New Jewish Theatre Announces 2023 Season – Celebrating 25 Years!

The New Jewish Theatre is pleased to announce its 2023 season, which is also its 25th season of producing professional plays and musicals at the J. The season celebrates some of the New Jewish Theatre’s most beloved playwrights, productions and actors, while also bringing new works to St. Louis audiences.  

The season will kick off on January 19, 2023, with Neil Simon’s Broadway Bound. The third play in Simon’s “Brighton Beach Trilogy” picks up with the Jerome family nine years after the events of Brighton Beach Memoirs, which New Jewish Theatre produced to great acclaim in 2019.

Next, is the heart-wrenching and hilarious one-person play Every Brilliant Thing by Duncan Macmillan with Jonny Donahoe. It will feature NJT favorite Will Bonfiglio and is an immersive, interactive and imaginative journey following one man as he works to cheer his depressed mother by listing every brilliant thing in existence.

Will Bonfiglio in his award-winning performance “Fully Committed” at NJT December 2019

In June, NJT will present the regional premiere of Gloria: A Life by Emily Mann. This is both a play and a conversation. The first act takes you on a journey through feminist icon Gloria Steinem’s life, and the second invites audiences to share their own stories.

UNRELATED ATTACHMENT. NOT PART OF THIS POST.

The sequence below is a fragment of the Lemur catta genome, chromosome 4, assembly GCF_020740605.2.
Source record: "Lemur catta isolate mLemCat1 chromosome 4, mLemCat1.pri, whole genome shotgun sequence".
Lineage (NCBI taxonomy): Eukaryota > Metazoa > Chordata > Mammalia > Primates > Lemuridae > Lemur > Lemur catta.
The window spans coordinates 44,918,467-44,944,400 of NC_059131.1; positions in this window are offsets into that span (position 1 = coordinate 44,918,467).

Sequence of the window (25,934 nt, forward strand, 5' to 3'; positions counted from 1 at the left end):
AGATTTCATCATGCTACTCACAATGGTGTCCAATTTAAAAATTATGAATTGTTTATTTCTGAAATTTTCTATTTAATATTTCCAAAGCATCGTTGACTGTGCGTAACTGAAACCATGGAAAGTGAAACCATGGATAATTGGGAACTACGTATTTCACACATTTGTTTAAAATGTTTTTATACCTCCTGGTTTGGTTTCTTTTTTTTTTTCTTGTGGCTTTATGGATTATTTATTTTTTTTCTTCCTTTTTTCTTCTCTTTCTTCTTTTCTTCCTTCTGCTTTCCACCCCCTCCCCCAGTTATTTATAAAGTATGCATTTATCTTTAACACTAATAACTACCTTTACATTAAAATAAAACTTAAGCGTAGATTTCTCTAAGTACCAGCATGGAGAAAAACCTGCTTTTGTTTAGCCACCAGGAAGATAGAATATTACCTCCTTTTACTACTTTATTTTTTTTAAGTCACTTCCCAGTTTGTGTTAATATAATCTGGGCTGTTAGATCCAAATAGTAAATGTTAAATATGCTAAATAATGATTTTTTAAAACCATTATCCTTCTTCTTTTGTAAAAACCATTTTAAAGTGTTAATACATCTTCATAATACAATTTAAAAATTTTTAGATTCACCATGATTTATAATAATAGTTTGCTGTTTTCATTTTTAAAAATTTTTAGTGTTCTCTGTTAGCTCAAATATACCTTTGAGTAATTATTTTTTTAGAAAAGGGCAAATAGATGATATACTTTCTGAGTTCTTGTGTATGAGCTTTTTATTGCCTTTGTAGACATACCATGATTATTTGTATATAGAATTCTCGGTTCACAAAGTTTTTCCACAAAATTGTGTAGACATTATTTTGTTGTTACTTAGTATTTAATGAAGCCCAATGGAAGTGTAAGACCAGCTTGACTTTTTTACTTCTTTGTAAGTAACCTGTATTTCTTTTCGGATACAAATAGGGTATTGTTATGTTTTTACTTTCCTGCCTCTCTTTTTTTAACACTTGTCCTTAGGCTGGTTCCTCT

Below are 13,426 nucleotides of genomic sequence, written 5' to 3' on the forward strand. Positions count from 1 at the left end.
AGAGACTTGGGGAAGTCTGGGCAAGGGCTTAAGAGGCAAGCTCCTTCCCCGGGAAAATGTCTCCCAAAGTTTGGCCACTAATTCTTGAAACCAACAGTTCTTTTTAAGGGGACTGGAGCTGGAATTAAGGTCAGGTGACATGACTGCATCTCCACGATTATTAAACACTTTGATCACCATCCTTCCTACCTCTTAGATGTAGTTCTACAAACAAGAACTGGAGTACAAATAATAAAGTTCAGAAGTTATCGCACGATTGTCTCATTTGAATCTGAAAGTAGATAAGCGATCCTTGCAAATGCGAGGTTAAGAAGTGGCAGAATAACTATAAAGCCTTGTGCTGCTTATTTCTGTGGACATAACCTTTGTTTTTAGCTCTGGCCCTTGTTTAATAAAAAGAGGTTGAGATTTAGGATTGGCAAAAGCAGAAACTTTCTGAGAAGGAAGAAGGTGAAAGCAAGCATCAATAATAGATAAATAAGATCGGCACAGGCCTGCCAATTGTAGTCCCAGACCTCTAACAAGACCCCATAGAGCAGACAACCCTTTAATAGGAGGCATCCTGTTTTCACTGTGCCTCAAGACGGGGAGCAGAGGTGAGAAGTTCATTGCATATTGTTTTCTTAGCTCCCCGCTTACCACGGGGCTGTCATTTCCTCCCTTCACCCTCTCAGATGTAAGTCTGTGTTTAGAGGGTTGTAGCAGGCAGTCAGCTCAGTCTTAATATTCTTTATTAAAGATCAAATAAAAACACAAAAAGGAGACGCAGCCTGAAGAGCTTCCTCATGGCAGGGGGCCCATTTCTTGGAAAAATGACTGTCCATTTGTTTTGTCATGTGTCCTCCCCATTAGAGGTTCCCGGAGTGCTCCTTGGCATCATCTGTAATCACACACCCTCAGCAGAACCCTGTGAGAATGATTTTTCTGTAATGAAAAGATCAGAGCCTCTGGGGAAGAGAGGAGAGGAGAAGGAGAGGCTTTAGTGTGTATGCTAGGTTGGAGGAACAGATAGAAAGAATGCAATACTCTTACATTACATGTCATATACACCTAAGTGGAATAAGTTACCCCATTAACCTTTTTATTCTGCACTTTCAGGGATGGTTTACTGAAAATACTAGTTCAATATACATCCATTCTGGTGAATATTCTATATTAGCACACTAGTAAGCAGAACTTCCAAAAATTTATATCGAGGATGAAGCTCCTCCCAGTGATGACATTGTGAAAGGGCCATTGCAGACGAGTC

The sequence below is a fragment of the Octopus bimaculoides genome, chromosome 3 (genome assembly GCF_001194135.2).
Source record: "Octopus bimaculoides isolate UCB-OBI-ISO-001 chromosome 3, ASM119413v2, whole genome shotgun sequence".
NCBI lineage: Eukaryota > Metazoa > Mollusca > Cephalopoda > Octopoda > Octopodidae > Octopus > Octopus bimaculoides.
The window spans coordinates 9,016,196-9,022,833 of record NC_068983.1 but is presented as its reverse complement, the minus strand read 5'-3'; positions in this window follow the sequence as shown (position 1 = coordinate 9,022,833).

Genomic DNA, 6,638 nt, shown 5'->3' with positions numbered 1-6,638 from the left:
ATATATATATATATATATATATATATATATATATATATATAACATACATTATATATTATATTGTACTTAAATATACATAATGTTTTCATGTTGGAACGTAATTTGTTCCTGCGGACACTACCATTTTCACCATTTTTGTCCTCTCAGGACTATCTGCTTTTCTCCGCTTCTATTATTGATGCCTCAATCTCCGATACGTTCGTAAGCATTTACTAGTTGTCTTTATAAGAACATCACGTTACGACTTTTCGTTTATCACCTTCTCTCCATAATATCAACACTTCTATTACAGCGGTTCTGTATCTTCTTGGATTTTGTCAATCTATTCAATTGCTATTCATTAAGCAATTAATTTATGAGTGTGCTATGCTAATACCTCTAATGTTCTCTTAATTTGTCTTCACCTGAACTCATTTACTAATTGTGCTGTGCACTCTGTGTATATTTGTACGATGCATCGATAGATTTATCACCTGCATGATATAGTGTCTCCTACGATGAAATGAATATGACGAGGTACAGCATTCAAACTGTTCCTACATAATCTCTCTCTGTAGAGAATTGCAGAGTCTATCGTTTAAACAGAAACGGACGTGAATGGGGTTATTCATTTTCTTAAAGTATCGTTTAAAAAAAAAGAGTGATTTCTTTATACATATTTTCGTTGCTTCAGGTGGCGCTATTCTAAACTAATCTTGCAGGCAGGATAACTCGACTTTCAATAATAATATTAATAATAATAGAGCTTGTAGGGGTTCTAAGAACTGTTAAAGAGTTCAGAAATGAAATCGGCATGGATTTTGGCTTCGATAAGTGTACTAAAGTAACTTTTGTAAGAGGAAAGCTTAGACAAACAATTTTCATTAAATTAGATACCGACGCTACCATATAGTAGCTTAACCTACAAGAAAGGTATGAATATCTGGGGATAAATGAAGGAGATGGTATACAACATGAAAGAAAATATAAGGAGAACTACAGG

Following Gloria, the season will feature a classic story of culture clashes and kindness by showcasing Mark Harelik’s The Immigrant, which will be the first play to be directed by NJT’s new Artistic Director Rebekah Scallet. The play tells the story of a Russian Jewish immigrant who struggles to create a new home for himself in a tiny Texas town in the 1900s while forging unlikely but lifelong friendships with its residents.

The season will conclude in December 2023 with the musical comedy, Little Shop of Horrors, about an unsuspecting young plant store clerk who accidentally unleashes a man-eating monster. Written by the dynamite duo of Howard Ashman and Alan Menken (the team behind the Disney classics Beauty and the Beast and The Little Mermaid), Little Shop of Horrors is full of toe-tapping musical numbers and fun.

“There is something for everyone to enjoy in New Jewish Theatre’s 2023 season,” says Scallet. “From the oh-so-familiar funny family squabbles of Broadway Bound to the stirring story of one of the most important women of our time, to a delightfully wicked musical theatre favorite. My thanks to my predecessor Eddie Coffield who largely assembled this season before his departure in August – I am thrilled with the productions he chose to celebrate Jewish authors and themes.”  

The shows will premiere at The J’s Wool Studio Theatre (2 Millstone Campus Drive, St. Louis). Season subscriptions go on sale on November 1 and single tickets will be available for purchase on December 1. Tickets are available by phone 314-442-3283 or online at